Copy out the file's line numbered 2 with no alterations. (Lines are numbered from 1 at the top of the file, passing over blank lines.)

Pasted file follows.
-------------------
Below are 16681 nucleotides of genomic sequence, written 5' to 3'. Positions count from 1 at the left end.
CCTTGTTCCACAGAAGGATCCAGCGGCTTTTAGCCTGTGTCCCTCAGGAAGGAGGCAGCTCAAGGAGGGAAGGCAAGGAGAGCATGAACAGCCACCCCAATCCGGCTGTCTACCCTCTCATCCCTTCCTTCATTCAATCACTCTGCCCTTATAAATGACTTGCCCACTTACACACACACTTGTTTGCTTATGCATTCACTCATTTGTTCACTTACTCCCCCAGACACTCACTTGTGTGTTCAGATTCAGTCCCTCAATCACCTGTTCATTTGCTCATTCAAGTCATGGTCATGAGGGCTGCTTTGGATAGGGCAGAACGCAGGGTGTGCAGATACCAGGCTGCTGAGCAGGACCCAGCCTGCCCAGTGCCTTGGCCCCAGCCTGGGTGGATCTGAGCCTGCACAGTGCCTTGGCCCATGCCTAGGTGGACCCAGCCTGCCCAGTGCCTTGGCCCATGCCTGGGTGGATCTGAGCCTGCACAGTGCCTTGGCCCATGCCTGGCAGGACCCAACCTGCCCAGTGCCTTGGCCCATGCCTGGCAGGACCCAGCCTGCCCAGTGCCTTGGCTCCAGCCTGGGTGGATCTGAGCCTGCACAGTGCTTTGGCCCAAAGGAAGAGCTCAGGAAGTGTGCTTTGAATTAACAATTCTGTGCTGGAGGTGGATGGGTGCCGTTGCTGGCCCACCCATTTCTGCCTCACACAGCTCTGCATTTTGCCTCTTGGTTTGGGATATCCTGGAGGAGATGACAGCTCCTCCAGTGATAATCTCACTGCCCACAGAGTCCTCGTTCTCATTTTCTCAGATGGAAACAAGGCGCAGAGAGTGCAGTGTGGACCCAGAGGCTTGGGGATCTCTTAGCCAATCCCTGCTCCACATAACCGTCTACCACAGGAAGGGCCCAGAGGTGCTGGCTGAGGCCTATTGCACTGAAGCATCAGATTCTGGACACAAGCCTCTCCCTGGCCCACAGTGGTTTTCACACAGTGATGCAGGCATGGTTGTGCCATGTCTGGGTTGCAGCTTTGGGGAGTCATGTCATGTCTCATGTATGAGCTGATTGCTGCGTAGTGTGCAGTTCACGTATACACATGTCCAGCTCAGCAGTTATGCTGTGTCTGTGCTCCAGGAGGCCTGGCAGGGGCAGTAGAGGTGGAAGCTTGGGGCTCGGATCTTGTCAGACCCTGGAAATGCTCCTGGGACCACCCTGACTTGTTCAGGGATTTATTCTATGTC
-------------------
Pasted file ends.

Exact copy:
CCTTGTTCCACAGAAGGATCCAGCGGCTTTTAGCCTGTGTCCCTCAGGAAGGAGGCAGCTCAAGGAGGGAAGGCAAGGAGAGCATGAACAGCCACCCCAATCCGGCTGTCTACCCTCTCATCCCTTCCTTCATTCAATCACTCTGCCCTTATAAATGACTTGCCCACTTACACACACACTTGTTTGCTTATGCATTCACTCATTTGTTCACTTACTCCCCCAGACACTCACTTGTGTGTTCAGATTCAGTCCCTCAATCACCTGTTCATTTGCTCATTCAAGTCATGGTCATGAGGGCTGCTTTGGATAGGGCAGAACGCAGGGTGTGCAGATACCAGGCTGCTGAGCAGGACCCAGCCTGCCCAGTGCCTTGGCCCCAGCCTGGGTGGATCTGAGCCTGCACAGTGCCTTGGCCCATGCCTAGGTGGACCCAGCCTGCCCAGTGCCTTGGCCCATGCCTGGGTGGATCTGAGCCTGCACAGTGCCTTGGCCCATGCCTGGCAGGACCCAACCTGCCCAGTGCCTTGGCCCATGCCTGGCAGGACCCAGCCTGCCCAGTGCCTTGGCTCCAGCCTGGGTGGATCTGAGCCTGCACAGTGCTTTGGCCCAAAGGAAGAGCTCAGGAAGTGTGCTTTGAATTAACAATTCTGTGCTGGAGGTGGATGGGTGCCGTTGCTGGCCCACCCATTTCTGCCTCACACAGCTCTGCATTTTGCCTCTTGGTTTGGGATATCCTGGAGGAGATGACAGCTCCTCCAGTGATAATCTCACTGCCCACAGAGTCCTCGTTCTCATTTTCTCAGATGGAAACAAGGCGCAGAGAGTGCAGTGTGGACCCAGAGGCTTGGGGATCTCTTAGCCAATCCCTGCTCCACATAACCGTCTACCACAGGAAGGGCCCAGAGGTGCTGGCTGAGGCCTATTGCACTGAAGCATCAGATTCTGGACACAAGCCTCTCCCTGGCCCACAGTGGTTTTCACACAGTGATGCAGGCATGGTTGTGCCATGTCTGGGTTGCAGCTTTGGGGAGTCATGTCATGTCTCATGTATGAGCTGATTGCTGCGTAGTGTGCAGTTCACGTATACACATGTCCAGCTCAGCAGTTATGCTGTGTCTGTGCTCCAGGAGGCCTGGCAGGGGCAGTAGAGGTGGAAGCTTGGGGCTCGGATCTTGTCAGACCCTGGAAATGCTCCTGGGACCACCCTGACTTGTTCAGGGATTTATTCTATGTC